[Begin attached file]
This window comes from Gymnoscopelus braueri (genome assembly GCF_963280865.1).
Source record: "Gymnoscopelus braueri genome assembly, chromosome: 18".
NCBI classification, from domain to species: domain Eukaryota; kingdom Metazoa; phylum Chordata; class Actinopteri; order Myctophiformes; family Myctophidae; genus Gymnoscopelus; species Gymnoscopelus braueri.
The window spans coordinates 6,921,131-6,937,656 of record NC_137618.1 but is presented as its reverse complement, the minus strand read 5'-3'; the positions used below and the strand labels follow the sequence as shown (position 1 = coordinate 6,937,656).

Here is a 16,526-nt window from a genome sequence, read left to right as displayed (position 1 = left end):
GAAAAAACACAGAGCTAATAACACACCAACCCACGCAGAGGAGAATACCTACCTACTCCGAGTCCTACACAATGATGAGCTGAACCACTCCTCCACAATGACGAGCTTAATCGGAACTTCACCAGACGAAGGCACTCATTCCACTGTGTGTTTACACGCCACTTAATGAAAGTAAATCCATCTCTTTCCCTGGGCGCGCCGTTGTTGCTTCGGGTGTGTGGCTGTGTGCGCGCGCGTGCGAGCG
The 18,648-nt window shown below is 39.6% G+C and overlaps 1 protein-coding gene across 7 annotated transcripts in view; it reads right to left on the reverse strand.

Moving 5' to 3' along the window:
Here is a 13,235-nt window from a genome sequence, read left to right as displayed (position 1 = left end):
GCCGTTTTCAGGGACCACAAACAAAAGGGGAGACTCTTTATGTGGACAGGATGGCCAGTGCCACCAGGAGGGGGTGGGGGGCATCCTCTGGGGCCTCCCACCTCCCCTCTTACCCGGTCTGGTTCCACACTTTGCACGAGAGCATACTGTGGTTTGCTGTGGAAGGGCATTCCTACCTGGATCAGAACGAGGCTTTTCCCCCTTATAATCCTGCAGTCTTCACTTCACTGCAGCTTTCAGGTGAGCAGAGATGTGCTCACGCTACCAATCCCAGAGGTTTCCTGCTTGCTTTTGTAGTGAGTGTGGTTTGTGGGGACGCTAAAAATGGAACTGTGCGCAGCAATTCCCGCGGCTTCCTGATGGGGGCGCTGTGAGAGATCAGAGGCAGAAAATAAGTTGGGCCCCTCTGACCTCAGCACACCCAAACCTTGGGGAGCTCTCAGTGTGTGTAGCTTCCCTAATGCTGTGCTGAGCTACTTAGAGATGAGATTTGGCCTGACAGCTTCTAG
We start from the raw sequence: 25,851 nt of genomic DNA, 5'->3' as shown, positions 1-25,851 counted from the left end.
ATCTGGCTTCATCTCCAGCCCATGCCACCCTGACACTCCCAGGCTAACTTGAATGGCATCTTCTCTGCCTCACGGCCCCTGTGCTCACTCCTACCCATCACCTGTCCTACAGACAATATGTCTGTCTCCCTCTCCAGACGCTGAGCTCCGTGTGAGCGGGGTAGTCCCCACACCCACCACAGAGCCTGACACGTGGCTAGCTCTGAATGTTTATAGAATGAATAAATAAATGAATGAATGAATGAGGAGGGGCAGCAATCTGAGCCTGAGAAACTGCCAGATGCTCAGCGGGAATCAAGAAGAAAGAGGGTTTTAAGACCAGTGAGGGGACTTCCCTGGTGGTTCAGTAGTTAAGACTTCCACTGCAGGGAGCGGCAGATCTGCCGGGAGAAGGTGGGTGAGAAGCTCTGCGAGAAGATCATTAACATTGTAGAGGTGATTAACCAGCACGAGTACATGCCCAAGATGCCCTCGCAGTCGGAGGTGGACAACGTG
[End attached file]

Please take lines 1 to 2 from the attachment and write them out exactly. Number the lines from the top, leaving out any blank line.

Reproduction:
This window comes from Gymnoscopelus braueri (genome assembly GCF_963280865.1).
Source record: "Gymnoscopelus braueri genome assembly, chromosome: 18".